The relationship with lenders often becomes negative when guarantors fall into the third category. Guarantors in this category may experience a contentious situation with lenders and may find themselves in litigious circumstances in which money is wasted on legal fees and property values decline significantly...

Feature Story:

Did Someone Say "Profits"?: Understanding The Financial Operating Cycle »

By Steve LeFever

It happens every year, usually in February or March. Business owners across the country meet with their accountants to review the previous year.
The accountant says to the owner: "Congratulations, you made a profit." Of course, with the recession of the last four years, they are saying that less often.
Regardless, what are the two most common responses from owners? You're correct if you said the #2 response is: "If we made a profit... what's the line from Jerry Maguire? 'Show me the money!'" It's the profits versus cash flow issue...we'll discuss that later.
Consistently, the #1 response is: "Make the profits disappear... I don't want to pay any tax!" Of course, the accountant says: "Watch carefully, the fingers never leave the hands! Poof...

Feature Story:

When It's Time To Sell: How To Boost The Value Of Your Business »

By Mike Handelsman

There's no arguing that banks, potential investors, and creditors look heavily to a company's financial statements to determine its value. However, past financials often aren't the whole story. Here are some additional factors to consider as you seek to maximize your company's value - whether you plan to sell soon or simply want to be ready when that day comes.

Proven Potential for Increased Profitability
Perhaps the most important aspect of making a business attractive to a potential buyer is building their confidence that the business has the potential for increased profitability. Of course, step one is to produce documentation showing steady, reliable revenues and cash flow, but other steps can help paint a picture of untapped potential...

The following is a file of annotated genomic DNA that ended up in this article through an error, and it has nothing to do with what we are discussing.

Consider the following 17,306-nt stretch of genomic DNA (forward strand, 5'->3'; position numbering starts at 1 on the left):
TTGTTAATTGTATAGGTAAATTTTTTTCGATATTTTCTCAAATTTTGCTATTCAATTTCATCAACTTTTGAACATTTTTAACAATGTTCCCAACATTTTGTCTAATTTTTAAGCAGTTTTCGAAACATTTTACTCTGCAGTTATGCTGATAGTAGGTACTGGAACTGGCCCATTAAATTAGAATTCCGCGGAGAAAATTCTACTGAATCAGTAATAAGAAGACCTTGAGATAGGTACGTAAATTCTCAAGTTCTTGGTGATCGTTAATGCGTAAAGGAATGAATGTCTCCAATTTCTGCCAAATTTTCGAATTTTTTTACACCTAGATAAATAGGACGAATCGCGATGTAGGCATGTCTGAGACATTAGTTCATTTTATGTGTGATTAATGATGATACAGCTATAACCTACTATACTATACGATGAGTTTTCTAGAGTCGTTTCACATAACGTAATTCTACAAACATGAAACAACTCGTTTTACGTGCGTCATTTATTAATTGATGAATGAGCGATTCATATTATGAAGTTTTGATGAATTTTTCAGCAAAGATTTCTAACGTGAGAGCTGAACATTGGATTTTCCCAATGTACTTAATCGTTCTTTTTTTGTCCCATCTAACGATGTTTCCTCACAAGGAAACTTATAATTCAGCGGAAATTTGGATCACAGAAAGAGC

Feature Story:

Tax-Deferred Exchanges: A Creative Financing Tool For Franchisees »

By Andy Gustafson

Smart franchisees are always looking for ways to increase cash flow and reduce expenses. One strategy to consider for improving the bottom line is to replace a franchise property with one in a better location or to upgrade franchise equipment. Franchisees can use a creative financing tool, 1031 exchanges, to defer capital gains and recaptured depreciation taxes when purchasing real and personal property of equal or greater value. Savings on deferred taxes represent interest-free loans for higher-yielding acquisitions. Successful completion of a 1031 exchange depends on finding eligible replacement property and meeting identification and transaction deadlines.

How a 1031 exchange works
Tax-deferred exchanges, also known as 1031 exchanges, are enforced by the IRS...

Feature Story:

Looking Back, Looking Forward: Investing Insights For The 21st Century, Part I »

By Carol Clark

As we've seen in high-definition in the past few months--from the natural and man-made disasters in Japan, to the rolling upheavals across North Africa and the Middle East, to the volatile whipsaws in food and energy prices--the factors that must be accounted for while structuring financial affairs are much more complicated than ever before. Plus, the information is coming at us much more quickly, and the potential ramifications for our financial affairs are much more dire than in the "good old days."

The 1980s and 1990s were great times to be an investor. Interest rates were falling dramatically, instigating a huge and lasting bull market in fixed-income investments. Credit became easy to obtain and even our tax policies encouraged consumerism...

Feature Story:

Expansion Analysis: Sales Are Only Half The Answer »

By Steve LeFever

Growth: the all-American measure of success. But what kind of growth? And how do you measure growth in relation to success? For too many businesses, intelligent and well-intended owners settle for sales volume alone as the primary indicator of achievement.

Don't get me wrong, sales are important. I'm not trying to appear un-American or anything, but my premise here is that often growth--or expansion--occurs without an effective analysis or understanding of the underlying costs.

For most businesses, growth means expanding existing facilities or opening additional outlets. However, expansion costs money and the analysis has two aspects: financial and marketing. Financial answers the question: "What do we need?" Marketing answers the question: "What will we get?"

Here's an example from the folks who are best at this: the Golden Arches...